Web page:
Kyoto features a unique mix of shopping, where modern, high end fashion shops can be found alongside stores with centuries of history selling traditional Kyoto crafts or specialty foods. This is well expressed in the city's largest shopping district along Shijo Street at the heart of central Kyoto.
The shopping area along Shijo Street is centered around the intersection of Shijo and Kawaramachi streets where you will find the Takashimaya and Marui department stores. A Daimaru department store, as well as high end fashion brands like Louis Vuitton, stand nearby. If you continue along Shijo Street across the Kamo River toward Yasaka Shrine, the large stores give way to smaller shops selling fashion and Kyoto specialty foods and crafts.
Branching off Shijo Street around the Kawaramachi intersection are the Teramachi and Shin Kyogoku Shopping Arcades. These two parallel running, covered pedestrian streets, are packed with shops and restaurants that sell day-to-day clothes and goods and draw a younger crowd than the more upscale stores along Shijo Street. Also found in the area, Nishiki Market, a colorful narrow food market street known as "Kyoto's Kitchen", runs about a block off parallel to Shijo Street.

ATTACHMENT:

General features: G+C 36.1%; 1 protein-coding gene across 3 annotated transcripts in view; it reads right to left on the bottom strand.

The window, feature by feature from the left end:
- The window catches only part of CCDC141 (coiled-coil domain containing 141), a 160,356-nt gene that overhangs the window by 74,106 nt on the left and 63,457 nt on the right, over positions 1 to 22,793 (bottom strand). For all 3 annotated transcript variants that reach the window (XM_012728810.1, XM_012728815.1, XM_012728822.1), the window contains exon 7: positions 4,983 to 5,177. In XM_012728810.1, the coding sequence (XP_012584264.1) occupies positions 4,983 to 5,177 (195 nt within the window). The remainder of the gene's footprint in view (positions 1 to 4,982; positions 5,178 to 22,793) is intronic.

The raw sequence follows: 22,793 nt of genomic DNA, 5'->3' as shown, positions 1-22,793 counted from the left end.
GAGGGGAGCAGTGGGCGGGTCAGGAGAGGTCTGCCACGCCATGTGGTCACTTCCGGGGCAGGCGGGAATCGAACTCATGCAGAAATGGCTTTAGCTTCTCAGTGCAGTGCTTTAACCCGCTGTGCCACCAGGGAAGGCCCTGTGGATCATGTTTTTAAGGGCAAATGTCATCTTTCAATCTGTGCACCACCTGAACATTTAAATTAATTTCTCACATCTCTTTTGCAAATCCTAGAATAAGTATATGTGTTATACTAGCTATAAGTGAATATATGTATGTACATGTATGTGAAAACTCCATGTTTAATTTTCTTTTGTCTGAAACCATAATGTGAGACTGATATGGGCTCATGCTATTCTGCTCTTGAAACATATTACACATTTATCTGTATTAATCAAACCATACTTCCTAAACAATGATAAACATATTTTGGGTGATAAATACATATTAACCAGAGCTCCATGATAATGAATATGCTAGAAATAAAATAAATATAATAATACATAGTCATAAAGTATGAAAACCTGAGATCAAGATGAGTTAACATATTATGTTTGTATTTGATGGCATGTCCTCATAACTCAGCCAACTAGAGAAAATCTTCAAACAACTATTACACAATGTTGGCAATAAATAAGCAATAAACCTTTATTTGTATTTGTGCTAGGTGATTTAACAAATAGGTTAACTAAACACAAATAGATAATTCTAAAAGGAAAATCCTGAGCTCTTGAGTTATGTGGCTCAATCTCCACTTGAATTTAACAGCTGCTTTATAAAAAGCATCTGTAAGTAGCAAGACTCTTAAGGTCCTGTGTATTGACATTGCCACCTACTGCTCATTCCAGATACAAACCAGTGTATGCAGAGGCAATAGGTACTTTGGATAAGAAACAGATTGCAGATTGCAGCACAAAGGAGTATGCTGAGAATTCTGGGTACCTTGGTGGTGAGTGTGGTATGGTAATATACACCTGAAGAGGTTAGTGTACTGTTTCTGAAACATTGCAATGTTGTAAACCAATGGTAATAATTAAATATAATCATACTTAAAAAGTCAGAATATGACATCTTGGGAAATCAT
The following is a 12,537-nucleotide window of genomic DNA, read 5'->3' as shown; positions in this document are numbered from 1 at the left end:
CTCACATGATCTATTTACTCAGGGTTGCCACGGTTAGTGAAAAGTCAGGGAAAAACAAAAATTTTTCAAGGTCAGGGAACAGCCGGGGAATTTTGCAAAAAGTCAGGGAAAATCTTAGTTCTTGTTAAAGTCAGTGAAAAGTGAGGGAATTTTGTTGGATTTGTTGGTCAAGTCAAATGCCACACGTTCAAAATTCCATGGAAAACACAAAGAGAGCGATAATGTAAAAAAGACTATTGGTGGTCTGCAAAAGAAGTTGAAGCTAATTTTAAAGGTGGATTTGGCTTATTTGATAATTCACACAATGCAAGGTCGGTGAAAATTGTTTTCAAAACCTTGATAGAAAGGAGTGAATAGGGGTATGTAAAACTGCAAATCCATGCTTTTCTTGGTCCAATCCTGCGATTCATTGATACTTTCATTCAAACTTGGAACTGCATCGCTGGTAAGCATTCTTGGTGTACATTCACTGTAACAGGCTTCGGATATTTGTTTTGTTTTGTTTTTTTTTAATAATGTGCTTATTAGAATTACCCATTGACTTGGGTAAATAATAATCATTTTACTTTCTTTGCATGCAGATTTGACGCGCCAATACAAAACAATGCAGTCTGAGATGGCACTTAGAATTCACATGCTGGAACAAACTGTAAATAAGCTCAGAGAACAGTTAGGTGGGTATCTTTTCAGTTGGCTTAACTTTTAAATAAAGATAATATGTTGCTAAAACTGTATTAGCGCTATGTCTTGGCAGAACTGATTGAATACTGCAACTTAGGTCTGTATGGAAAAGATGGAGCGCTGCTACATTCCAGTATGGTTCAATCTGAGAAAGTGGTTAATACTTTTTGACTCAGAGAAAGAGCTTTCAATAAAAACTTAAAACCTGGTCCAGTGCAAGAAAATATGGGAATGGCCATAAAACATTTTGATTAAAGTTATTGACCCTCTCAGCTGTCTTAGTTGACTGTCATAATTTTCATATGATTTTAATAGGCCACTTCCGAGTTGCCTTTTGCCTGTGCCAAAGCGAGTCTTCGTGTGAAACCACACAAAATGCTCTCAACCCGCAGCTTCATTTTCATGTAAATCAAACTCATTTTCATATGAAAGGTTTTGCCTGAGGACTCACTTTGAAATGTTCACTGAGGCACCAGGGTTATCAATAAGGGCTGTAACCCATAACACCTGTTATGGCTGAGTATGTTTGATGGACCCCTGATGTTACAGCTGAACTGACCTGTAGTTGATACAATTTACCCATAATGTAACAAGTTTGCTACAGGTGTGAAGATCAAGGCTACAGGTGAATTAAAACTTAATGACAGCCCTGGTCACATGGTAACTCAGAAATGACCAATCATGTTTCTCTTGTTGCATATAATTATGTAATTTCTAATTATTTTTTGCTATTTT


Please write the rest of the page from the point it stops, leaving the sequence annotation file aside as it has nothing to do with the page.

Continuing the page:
Kyoto's second largest shopping area is around JR Kyoto Station and includes the extensive Porta underground shopping mall, a massive Aeon shopping mall south of the station and big retailers such as a Bic Camera electronics store. The Kyoto Station building itself houses a large Isetan department store and "The Cube" shopping center with various souvenir shops, boutiques and restaurants.
For a more traditional, old Kyoto atmosphere head to the streets of the eastern Higashiyama District around Kiyomizudera where you will find a wide range of souvenirs, specialty foods and handicrafts, including the famous Kiyomizu-yaki pottery. This area's shops and restaurants have been serving travelers and pilgrims for centuries, and the district maintains its traditional feel with its narrow lanes, stone paved streets and wooden buildings.
For one stop souvenir shopping, check out the Kyoto Handicraft Center just north of Heian Shrine. The first floor of the Kyoto Handicraft Center features higher end items such as lacquerware, folding fans, damascene jewelry, armor and swords, while the upper floors have retailers selling more inexpensive souvenirs like kokeshi dolls, yukata and wood block prints.
Kyoto has also a few flea markets that are of interest to tourists. One is held every month on the 21st at Toji Temple south of Kyoto Station, while the other is held on the 25th of every month at Kitano Tenmangu Shrine. Both are filled with vendors selling clothes, tools, antiques, art and plants.